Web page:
Hirokazu Kore-eda, winner of the Palme d’or for Manbiki Kazoku (Shoplifters):
I am thought of as a director who makes films about families and I guess this award will reinforce that image. However, I have always wanted to try new things so why not try to make a genre film? I never think about the Japanese dimension of my films but some aspects are inspired by my own life story. The central issue in this film was to find out if a parent could assume this role even if he is not the child's birth parent. I wanted to integrate my characters into contemporary society, in a broader social context.
Spike Lee, winner of the Grand Prix for BlaKkKlansman (Black Klansman):
The film speaks for itself and I am very happy to express my appreciation to my producers who made it possible. I could not have imagined a better launch for this film than here in Cannes. I think that it can really help us to get out of this mental disaster and reconnect with goodness and love instead of hate. With the current American administration, I am afraid that we are going backwards and that is why I think we are living in a dangerous period.
Nadine Labaki, winner of the Jury Prize for Capharnaüm:
We are very proud and happy. I am especially happy for the people who acted in this film. I hope it is worthy of the trust they placed in me. Zain surprises us with his intelligence and wisdom. This child is a miracle. This adventure has changed my life. I don't know if this feature film will bring about any changes but in any case I feel a share of responsibility. I hope it will open up a debate.
Solmaz Panahi and Panah Panahi, the children of filmmaker Jafar Panahi, Best Screen Play Award (tied) for Three Faces:
I talked to him on the phone and I could hear the joy in his voice. We hope that next time, he will be in attendance to answer questions. The press will talk about this prize. What effect it will have remains to be seen. Jafar bears witness to problems in Iranian society and he hopes to make a contribution to resolving them through his films. He loves his country and he loves cinema.
Alice Rohrwacher, Best Screenplay Award (tied) for Lazzaro Felice (Happy as Lazzaro):
Lazzaro Felice is the story of a young man who approaches the world with a great deal of innocence. In my films, I like to explore this point of view, this simplicity. I like to start with something that is alive and simple, because this is where we most often discover that there is something profound. The legacy of Italian cinema? That is something I have no control over; if it appears in my films, it is involuntary. The kind of cinema that moves me is film about memory. I am happy about this award because it proves that it is still possible to break free of traditional scriptwriting rules.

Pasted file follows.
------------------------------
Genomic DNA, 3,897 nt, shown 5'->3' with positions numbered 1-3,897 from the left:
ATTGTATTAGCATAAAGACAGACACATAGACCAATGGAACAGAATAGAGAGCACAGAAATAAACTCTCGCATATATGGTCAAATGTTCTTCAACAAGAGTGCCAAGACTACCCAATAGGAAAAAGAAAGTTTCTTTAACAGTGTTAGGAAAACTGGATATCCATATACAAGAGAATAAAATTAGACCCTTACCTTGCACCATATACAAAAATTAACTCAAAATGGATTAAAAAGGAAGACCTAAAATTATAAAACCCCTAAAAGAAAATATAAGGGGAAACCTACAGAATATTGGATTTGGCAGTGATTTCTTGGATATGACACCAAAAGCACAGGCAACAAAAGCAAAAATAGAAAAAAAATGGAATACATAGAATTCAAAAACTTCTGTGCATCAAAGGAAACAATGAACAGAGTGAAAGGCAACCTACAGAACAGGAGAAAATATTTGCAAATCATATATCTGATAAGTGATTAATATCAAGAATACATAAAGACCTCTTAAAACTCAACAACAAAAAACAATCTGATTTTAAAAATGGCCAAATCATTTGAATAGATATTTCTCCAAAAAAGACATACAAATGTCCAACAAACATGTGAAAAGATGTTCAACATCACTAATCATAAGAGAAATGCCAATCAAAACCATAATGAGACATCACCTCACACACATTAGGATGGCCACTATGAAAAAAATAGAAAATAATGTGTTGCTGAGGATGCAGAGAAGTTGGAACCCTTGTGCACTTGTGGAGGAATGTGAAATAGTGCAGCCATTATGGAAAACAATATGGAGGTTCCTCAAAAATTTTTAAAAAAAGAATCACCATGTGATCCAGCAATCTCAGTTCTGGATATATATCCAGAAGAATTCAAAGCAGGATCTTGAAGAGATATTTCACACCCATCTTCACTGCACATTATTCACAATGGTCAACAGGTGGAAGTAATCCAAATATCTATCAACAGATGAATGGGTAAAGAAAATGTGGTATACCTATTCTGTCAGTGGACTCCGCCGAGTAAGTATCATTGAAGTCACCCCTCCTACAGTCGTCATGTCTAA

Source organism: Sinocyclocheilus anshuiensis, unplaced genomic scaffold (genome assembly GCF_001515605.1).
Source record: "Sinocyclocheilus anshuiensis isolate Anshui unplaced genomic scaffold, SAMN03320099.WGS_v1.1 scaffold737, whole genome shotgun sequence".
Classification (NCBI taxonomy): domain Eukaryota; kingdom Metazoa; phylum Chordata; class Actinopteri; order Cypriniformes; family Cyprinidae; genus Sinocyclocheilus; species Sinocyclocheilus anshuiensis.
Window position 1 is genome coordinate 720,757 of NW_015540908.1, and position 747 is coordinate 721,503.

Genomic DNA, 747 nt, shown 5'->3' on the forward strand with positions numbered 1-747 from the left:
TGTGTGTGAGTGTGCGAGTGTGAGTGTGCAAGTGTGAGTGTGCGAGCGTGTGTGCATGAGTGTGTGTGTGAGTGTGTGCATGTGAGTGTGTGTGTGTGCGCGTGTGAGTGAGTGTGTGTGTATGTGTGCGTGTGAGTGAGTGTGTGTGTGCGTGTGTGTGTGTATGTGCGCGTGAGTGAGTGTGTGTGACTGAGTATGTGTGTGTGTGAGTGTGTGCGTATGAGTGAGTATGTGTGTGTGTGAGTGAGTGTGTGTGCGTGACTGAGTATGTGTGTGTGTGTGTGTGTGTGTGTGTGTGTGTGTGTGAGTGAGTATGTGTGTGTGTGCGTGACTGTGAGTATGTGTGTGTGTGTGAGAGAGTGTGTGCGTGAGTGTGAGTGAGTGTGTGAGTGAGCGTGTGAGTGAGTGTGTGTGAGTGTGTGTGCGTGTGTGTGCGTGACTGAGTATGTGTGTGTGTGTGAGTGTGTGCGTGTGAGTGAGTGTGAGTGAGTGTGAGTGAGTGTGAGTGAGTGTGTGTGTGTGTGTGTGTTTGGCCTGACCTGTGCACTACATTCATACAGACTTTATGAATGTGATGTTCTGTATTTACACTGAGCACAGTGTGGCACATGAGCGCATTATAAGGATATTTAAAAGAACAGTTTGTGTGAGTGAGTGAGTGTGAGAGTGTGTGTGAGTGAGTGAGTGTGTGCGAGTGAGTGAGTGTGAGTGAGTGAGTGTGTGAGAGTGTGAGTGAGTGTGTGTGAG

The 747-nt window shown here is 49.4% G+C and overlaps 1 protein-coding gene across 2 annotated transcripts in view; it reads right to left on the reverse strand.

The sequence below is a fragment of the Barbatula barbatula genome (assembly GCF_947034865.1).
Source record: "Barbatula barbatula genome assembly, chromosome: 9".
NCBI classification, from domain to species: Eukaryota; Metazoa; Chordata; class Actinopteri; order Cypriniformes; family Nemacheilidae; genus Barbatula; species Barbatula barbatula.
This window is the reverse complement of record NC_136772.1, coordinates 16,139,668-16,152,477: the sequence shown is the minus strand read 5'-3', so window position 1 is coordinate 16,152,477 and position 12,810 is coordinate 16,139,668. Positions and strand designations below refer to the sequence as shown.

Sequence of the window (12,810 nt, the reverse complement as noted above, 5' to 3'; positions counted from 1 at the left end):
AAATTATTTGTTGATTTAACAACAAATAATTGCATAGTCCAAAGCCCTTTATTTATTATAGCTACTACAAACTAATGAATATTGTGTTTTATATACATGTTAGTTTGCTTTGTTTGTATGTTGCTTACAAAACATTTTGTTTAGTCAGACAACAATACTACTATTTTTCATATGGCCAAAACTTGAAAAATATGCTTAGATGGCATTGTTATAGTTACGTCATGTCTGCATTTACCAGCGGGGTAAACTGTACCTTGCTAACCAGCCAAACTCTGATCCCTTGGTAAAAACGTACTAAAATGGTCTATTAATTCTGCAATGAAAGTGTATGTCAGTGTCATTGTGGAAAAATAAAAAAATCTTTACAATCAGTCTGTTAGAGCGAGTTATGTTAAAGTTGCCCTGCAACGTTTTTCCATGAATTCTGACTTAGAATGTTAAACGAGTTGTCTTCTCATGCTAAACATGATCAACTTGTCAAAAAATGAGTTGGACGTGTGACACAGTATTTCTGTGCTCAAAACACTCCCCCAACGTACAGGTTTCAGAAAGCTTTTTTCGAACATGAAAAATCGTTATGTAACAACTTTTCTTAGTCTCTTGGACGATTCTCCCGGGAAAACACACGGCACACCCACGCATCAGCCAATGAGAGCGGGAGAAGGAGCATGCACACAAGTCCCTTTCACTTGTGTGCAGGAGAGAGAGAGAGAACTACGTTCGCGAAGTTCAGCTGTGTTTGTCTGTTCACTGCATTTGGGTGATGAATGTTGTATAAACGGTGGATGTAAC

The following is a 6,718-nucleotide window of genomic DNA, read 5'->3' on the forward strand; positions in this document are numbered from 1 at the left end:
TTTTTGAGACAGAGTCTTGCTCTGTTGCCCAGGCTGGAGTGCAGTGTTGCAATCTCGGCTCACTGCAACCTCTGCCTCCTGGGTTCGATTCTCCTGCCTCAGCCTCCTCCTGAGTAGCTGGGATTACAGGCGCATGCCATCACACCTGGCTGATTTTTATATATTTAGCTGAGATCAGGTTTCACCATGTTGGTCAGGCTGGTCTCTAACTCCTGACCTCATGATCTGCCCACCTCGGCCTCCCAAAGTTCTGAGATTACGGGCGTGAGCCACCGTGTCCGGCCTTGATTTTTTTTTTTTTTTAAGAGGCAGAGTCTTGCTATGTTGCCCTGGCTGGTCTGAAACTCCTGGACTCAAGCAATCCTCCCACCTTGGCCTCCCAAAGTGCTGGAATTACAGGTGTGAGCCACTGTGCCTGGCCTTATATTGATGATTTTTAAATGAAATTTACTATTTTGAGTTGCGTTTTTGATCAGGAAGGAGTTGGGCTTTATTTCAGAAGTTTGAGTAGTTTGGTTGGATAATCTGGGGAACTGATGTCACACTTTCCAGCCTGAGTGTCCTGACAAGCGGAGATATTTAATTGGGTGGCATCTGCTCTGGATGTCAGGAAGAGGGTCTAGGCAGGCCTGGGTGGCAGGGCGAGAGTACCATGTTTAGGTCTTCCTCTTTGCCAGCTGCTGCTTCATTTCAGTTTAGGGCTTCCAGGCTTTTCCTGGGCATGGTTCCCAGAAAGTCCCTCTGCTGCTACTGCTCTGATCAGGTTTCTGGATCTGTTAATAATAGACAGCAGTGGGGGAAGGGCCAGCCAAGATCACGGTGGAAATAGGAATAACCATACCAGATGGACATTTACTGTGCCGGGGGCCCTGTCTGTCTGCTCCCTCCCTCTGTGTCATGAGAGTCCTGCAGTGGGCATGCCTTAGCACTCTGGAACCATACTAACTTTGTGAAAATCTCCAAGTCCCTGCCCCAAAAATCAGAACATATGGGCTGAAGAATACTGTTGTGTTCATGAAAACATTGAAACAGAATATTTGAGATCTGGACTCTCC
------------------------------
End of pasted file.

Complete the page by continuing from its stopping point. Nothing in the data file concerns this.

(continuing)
Pawel Pawlikowski, winner of Best Director Award for Zimna Wojna (Cold War):
This award is more than I hoped for. Receiving a prize is the last thing you think about when you make a film. It is already marvelous to be selected in Cannes. The screening of the film and the audience were exceptional. The film goes against the current ideological trend. This is good news for my country because it is an art form that is not necessarily encouraged by the Ministry of Culture in Poland. I hope that this will pave the way for other Polish filmmakers.
Samal Yeslyamova, Best Actress Award for her role in Ayka, by Sergey Dvortsevoy:
It took us years to make this film, but we remained motivated and focused on the goal we had set for ourselves. During the shoot, we were so focused that we forgot that the camera was there.
Marcello Fonte, Best Actor Award for his role in Dogman, by Matteo Garrone:
I am happy. When they announced my name I took a moment to just enjoy it. This kind of thing only happens once in a lifetime! I wanted to make the pleasure of the moment last. I counted to three. Matteo is a bit like a coach. He knows his team and he knows what he wants. He plays fair. I am very happy for what this means for Italian cinema. It is as if a circle has closed and another one has opened. When I was little, I dreamed of being accepted because I was lonely. The clapping tonight reminded me of the raindrops falling on the tin roof of the veranda of my family home. The applause was also meant for my father, who is no longer with us.
Lukas Dhont, winner of the Caméra d’or for Girl:
This award is enormous. We made this film with a lot of passion and love. It is very moving. After reading the story of this young girl in the newspaper, I wanted to show someone ambitious. It was important to show all the love that surrounded her. The film demonstrates that we all have some masculine and some feminine aspects within us. In playing this role, Victor proved that the greatest quality of an artist is having empathy. I hope that Girl is the start of my audio-visual career.
Charles Williams, Short Film Palme d’or for All These Creatures:
My film talks about the way people perpetually judge others. We live in a profoundly divided world, where people are all accusing each other. The film was not conceived in terms of a genre. I simply wanted the actor who would play the role to be able to stand his ground on screen. We met 400 people and it was Yared who seemed to me to be the best choice. Then I rewrote the story around him.
Mitra Farahani, collaborator of Jean-Luc Godard, winner of the "Special" Palme d’or:
With him, everything is different and that is why he is receiving this special award. He watches over us with his thought and his vision. In his films, there is nothing to understand. You just have to lose yourself and not always try to find an explanation.